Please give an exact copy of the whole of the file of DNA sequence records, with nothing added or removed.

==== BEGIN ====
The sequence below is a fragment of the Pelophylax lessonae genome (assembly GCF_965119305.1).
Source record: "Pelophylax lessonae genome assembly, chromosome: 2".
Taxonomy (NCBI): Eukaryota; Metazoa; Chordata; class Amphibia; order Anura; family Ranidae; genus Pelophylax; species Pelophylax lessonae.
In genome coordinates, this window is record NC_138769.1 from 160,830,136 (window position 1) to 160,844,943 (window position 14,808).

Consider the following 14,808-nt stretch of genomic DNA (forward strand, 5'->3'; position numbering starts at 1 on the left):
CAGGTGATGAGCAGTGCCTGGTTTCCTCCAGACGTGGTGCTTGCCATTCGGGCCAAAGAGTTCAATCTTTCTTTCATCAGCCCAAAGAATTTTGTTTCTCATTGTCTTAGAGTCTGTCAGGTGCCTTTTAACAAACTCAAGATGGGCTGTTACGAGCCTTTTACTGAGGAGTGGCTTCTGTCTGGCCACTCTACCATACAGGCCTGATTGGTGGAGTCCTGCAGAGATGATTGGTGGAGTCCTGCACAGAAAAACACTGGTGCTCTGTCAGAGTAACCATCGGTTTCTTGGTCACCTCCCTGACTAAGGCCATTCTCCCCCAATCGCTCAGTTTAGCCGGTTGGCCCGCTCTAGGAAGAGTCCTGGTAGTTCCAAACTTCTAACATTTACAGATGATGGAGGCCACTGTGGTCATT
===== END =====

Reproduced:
The sequence below is a fragment of the Pelophylax lessonae genome (assembly GCF_965119305.1).
Source record: "Pelophylax lessonae genome assembly, chromosome: 2".
Taxonomy (NCBI): Eukaryota; Metazoa; Chordata; class Amphibia; order Anura; family Ranidae; genus Pelophylax; species Pelophylax lessonae.
In genome coordinates, this window is record NC_138769.1 from 160,830,136 (window position 1) to 160,844,943 (window position 14,808).

Consider the following 14,808-nt stretch of genomic DNA (forward strand, 5'->3'; position numbering starts at 1 on the left):
CAGGTGATGAGCAGTGCCTGGTTTCCTCCAGACGTGGTGCTTGCCATTCGGGCCAAAGAGTTCAATCTTTCTTTCATCAGCCCAAAGAATTTTGTTTCTCATTGTCTTAGAGTCTGTCAGGTGCCTTTTAACAAACTCAAGATGGGCTGTTACGAGCCTTTTACTGAGGAGTGGCTTCTGTCTGGCCACTCTACCATACAGGCCTGATTGGTGGAGTCCTGCAGAGATGATTGGTGGAGTCCTGCACAGAAAAACACTGGTGCTCTGTCAGAGTAACCATCGGTTTCTTGGTCACCTCCCTGACTAAGGCCATTCTCCCCCAATCGCTCAGTTTAGCCGGTTGGCCCGCTCTAGGAAGAGTCCTGGTAGTTCCAAACTTCTAACATTTACAGATGATGGAGGCCACTGTGGTCATT